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The Ultimate Regional Guide To Southern Barbecue

To say that the South takes its barbecue very seriously would be the understatement of the century-Southern communities spend generations honing and perfecting their BBQ techniques, and "barbecue" as a concept is a wider umbrella than many assume. Different regions of the South have their own proprietary BBQ styles, each with a unique personality. Here, we're breaking down the most famous southern barbecue styles from six Southern states renowned for their smoking and grilling prowess.


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Central Texas BBQ

The Lone Star State takes enormous pride in its famous southern barbecue, but it's important to remember that Texas is a very big state and that the specific flavors and processes associated with "Texas BBQ" vary from region to region. But when many people think about "Texas BBQ", they picture the "low and slow" smoked brisket that's a signature of Central Texas.

The Central Texas BBQ region includes the Texas Hill Country, the Austin metropolitan area, and the San Marcos area between Austin and San Antonio. Central Texas BBQ chefs use wood smoking to infuse their dishes with flavor, and most barbecue venues in this area utilize post oak, a type of white oak that's commonly found in the area. Post oak imparts a delicate and elegant woodsy flavor, which highlights the natural taste of the meat without overwhelming it.

According to Central Texas BBQ chef and restaurant owner Adrian Davila of Davila's BBQ in Seguin, Texas, the BBQ of Central Texas isn't sauce-based. While most BBQ venues will provide sauce upon request (more on Texas-style BBQ sauce later), "you'll never find wet ribs or pre sauced [BBQ]." Instead, most Central Texas BBQ is dry-seasoned in a very simple way, "usually [with] just a salt and pepper rub." The flavor comes from the meat itself, along with the slow-smoking process that provides a beautifully savory layer of taste and scent, and the fat, which brings a rich and buttery quality to the meat.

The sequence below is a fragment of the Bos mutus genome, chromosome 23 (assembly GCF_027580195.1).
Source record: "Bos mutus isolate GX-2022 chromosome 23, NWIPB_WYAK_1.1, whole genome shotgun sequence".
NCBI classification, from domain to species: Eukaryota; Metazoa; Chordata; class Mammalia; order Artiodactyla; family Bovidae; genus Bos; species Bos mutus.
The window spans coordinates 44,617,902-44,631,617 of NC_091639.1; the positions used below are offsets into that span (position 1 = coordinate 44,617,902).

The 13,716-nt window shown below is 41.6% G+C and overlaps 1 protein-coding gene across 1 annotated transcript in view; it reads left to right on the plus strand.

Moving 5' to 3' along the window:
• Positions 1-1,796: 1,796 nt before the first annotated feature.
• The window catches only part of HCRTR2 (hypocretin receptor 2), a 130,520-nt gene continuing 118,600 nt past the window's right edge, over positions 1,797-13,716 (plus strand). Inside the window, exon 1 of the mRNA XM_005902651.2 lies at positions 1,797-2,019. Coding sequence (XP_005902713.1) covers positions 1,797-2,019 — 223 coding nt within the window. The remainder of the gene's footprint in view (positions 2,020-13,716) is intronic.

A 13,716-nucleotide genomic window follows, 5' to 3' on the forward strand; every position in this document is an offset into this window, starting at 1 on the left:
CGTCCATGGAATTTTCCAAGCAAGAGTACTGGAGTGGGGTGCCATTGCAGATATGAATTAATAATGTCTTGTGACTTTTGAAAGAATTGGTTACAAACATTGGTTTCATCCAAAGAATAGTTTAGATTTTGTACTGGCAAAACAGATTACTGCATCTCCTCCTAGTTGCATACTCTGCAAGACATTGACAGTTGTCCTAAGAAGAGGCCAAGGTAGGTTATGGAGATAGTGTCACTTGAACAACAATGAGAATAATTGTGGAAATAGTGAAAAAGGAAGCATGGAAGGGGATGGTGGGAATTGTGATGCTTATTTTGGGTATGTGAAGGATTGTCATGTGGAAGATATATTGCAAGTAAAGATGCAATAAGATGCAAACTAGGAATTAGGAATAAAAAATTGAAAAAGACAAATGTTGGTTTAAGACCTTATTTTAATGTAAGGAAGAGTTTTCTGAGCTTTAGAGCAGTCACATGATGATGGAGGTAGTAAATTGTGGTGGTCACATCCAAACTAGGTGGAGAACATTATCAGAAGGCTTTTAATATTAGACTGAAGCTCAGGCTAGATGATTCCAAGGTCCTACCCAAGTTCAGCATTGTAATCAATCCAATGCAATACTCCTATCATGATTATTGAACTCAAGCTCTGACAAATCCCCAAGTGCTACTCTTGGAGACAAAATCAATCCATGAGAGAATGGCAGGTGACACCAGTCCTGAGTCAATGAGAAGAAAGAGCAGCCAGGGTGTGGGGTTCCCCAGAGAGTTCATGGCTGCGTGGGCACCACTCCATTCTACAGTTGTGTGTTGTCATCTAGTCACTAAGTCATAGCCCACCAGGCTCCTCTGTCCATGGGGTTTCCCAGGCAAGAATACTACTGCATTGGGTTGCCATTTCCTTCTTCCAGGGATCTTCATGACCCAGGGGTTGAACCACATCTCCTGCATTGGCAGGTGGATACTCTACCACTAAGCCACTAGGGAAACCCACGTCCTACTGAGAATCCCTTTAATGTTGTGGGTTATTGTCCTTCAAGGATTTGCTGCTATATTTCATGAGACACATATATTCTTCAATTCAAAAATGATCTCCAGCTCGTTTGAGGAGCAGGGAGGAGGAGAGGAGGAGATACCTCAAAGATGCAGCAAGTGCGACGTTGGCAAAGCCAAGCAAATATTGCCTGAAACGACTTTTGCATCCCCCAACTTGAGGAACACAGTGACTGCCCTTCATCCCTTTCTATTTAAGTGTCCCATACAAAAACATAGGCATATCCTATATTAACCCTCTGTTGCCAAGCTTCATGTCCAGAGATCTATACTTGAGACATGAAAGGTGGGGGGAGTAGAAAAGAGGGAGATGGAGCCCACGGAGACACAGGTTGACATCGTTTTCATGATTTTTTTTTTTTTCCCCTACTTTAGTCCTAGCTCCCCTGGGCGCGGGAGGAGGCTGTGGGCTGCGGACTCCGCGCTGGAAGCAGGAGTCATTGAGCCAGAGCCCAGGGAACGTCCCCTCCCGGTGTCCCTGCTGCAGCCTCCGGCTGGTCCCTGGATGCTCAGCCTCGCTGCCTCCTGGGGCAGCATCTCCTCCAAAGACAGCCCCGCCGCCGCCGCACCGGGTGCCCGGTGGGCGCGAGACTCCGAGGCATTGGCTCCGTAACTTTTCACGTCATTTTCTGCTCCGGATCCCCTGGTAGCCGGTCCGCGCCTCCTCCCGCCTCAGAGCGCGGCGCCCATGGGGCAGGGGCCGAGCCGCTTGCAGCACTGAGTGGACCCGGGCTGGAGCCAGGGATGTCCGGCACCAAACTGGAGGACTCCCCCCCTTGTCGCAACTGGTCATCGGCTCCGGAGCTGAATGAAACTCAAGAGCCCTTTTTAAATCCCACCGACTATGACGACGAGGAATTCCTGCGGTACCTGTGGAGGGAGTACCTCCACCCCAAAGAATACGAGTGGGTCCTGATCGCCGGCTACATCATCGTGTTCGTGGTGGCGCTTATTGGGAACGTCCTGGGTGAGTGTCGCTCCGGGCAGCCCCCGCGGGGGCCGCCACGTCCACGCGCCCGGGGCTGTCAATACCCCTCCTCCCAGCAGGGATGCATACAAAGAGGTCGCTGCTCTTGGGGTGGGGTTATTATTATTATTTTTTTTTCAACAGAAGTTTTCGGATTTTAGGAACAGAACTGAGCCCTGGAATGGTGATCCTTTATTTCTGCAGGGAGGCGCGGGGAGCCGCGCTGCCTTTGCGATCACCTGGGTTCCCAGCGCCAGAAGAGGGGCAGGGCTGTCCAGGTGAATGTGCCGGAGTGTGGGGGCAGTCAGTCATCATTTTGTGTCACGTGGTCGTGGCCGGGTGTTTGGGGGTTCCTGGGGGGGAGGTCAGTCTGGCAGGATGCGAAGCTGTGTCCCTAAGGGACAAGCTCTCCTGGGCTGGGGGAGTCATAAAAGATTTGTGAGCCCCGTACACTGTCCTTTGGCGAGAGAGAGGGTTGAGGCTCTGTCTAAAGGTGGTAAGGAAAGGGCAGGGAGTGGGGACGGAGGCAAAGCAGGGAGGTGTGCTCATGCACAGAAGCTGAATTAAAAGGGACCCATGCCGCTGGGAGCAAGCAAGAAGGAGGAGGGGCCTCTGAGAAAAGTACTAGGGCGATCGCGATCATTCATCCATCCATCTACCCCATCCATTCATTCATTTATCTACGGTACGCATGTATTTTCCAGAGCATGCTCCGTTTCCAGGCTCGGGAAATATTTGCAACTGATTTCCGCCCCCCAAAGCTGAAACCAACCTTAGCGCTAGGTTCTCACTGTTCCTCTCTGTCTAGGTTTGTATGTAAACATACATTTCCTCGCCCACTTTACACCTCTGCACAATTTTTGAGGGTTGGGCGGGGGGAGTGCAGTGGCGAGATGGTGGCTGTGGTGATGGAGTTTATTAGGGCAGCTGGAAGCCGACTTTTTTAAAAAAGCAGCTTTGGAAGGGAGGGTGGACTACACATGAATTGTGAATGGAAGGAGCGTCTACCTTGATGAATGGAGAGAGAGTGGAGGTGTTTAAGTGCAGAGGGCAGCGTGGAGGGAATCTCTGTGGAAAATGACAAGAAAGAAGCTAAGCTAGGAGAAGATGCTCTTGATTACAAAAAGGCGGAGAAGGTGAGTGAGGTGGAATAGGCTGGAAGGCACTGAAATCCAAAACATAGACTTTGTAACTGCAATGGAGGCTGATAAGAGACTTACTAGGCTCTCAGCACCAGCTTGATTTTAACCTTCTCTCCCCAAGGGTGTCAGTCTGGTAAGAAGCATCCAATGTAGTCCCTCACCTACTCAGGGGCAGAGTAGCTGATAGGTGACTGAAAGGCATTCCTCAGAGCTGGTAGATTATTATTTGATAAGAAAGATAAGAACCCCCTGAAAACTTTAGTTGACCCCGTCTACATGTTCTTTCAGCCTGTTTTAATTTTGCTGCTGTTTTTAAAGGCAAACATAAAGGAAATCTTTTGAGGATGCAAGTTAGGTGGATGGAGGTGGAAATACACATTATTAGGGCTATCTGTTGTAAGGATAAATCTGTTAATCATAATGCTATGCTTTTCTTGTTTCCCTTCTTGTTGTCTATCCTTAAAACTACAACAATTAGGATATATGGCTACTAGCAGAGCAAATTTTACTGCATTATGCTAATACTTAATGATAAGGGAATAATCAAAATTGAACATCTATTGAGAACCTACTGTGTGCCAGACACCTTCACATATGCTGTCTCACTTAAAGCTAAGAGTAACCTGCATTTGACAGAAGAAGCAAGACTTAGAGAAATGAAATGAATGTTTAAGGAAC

Central Texas BBQ chefs regularly prepare homemade sausages and both pork ribs and beef ribs. However, the most popular BBQ item in Central Texas is, without question, beef brisket. Brisket, a cut from the breast and pectorals of the cow, is somewhat tougher than other beef cuts and includes connective tissue. For that reason, it needs to be cooked for a long time at a low temperature to tenderize the meat and bring its deep umami flavor to the forefront.

East Texas BBQ

East Texas State Fair - Tyler, TX Cooking Smoked Turkey Legs

East Texas BBQ, like Central Texas BBQ, adheres to a strict "low and slow" cooking method. Nevertheless, a few key distinctions set East Texas BBQ apart from its Central cousin. For one thing, East Texas doesn't hesitate to use marinades and "mop sauces" to season its meat throughout the cooking process and when serving said meat. East Texas barbecue sauce is tomato based (usually with either tomato sauce or ketchup as the core ingredient), sweetened with brown sugar, and balanced with vinegar, pepper, garlic, and Worcestershire sauce for umami.

While Central Texas BBQ is typically smoked with post oak, East Texas BBQ favors hickory wood (due to the large quantity of hickory trees planted throughout the region). Hickory smoke is more pungent and stronger in flavor than post oak smoke, imparting a subtly sweet, almost bacon-y flavor to the meat.

East Texas BBQ tends to have more in common with the barbecue from other Southern states than Central Texas BBQ, and one key example of this principle is the fact that East Texas makes and consumes a lot of pulled pork. Pulled pork can be found in Central Texas, but it's far less common than brisket, ribs, and sausage. But in East Texas, pulled pork tossed with Texas-style BBQ sauce can be found at BBQ restaurants and trucks throughout the region.

South Texas BBQ

Thanks to South Texas' close proximity to Mexico, many BBQ traditions from our southern neighbor make their way into the barbecue methods of this part of the Lone Star State. The signature dish of South Texas BBQ is barbacoa, or tender smoked meat made from whole goats or cow's heads. South Texas barbacoa is typically cooked over mesquite coals, which give the meat a boldly smoky flavor that's far more prominent than the flavor of post oak or even hickory wood.

South Texas BBQ sauce is typically made with a base of either tomato or molasses, but the defining factor is the presence of dried chilies. This sauce boasts a distinct heat level, which is a nod to the Mexican influence prominent throughout the region.

West Texas BBQ

Central Texas, East Texas, and South Texas all abide by the "low and slow" theory of smoking. In West Texas, however, grilling over direct heat is a popular move by pro grillers and amateurs alike. West Texas also favors the powerful taste of mesquite wood, and West Texas grillers (like their Central Texas cohorts) don't tend to lean on BBQ sauce, instead relying on flame charring to deliver a smoky and savory flavor. Goat and beef are regularly cooked in this style, but West Texas BBQ chefs also prepare chicken and mutton on their open mesquite flames.

The Carolinas

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North Carolina BBQ

Like Texas, North Carolina has a barbecue scene that's clearly divided into regions. Eastern North Carolina BBQ differs substantially from Western North Carolina BBQ...but one thing that both parts of the state have in common is a focus on pork.